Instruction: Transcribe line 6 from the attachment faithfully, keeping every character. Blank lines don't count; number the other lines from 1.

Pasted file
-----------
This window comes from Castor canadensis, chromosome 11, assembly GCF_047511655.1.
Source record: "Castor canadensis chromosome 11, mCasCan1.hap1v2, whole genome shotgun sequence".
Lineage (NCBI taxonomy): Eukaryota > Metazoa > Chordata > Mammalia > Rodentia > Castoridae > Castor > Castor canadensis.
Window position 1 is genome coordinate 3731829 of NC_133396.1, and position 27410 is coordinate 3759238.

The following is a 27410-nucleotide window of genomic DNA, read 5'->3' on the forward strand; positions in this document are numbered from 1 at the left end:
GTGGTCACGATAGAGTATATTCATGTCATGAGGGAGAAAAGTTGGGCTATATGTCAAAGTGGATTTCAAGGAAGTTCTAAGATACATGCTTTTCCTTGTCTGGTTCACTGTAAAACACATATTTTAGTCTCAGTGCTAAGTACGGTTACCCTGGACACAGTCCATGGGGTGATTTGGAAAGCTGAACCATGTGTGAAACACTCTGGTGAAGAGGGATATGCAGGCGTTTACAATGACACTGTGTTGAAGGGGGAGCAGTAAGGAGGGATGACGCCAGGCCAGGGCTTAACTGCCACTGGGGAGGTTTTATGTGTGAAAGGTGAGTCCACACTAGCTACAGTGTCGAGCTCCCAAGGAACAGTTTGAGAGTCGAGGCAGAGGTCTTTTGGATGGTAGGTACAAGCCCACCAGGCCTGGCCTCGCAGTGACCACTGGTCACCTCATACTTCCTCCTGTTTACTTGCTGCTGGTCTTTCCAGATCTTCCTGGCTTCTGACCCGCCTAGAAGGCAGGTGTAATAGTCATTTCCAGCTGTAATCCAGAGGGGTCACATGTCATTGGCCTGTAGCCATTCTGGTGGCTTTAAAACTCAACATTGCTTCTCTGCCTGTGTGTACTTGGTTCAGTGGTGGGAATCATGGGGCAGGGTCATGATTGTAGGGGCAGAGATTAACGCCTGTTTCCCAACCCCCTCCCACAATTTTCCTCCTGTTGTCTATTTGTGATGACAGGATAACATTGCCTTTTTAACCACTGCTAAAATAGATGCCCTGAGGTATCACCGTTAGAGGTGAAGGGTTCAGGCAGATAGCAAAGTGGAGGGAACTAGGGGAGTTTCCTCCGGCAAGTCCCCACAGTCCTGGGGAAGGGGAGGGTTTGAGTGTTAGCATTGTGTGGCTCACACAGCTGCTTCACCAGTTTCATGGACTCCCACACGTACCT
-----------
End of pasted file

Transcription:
GTGGTCACGATAGAGTATATTCATGTCATGAGGGAGAAAAGTTGGGCTATATGTCAAAGTGGATTTCAAGGAAGTTCTAAGATACATGCTTTTCCTTGTCTGGTTCACTGTAAAACACATATTTTAGTCTCAGTGCTAAGTACGGTTACCCTGGACACAGTCCATGGGGTGATTTGGAAAGCTGAACCATGTGTGAAACACTCTGGTGAAGAGGGATATGCAGGCGTTTACAATGACACTGTGTTGAAGGGGGAGCAGTAAGGAGGGATGACGCCAGGCCAGGGCTTAACTGCCACTGGGGAGGTTTTATGTGTGAAAGGTGAGTCCACACTAGCTACAGTGTCGAGCTCCCAAGGAACAGTTTGAGAGTCGAGGCAGAGGTCTTTTGGATGGTAGGTACAAGCCCACCAGGCCTGGCCTCGCAGTGACCACTGGTCACCTCATACTTCCTCCTGTTTACTTGCTGCTGGTCTTTCCAGATCTTCCTGGCTTCTGACCCGCCTAGAAGGCAGGTGTAATAGTCATTTCCAGCTGTAATCCAGAGGGGTCACATGTCATTGGCCTGTAGCCATTCTGGTGGCTTTAAAACTCAACATTGCTTCTCTGCCTGTGTGTACTTGGTTCAGTGGTGGGAATCATGGGGCAGGGTCATGATTGTAGGGGCAGAGATTAACGCCTGTTTCCCAACCCCCTCCCACAATTTTCCTCCTGTTGTCTATTTGTGATGACAGGATAACATTGCCTTTTTAACCACTGCTAAAATAGATGCCCTGAGGTATCACCGTTAGAGGTGAAGGGTTCAGGCAGATAGCAAAGTGGAGGGAACTAGGGGAGTTTCCTCCGGCAAGTCCCCACAGTCCTGGGGAAGGGGAGGGTTTGAGTGTTAGCATTGTGTGGCTCACACAGCTGCTTCACCAGTTTCATGGACTCCCACACGTACCT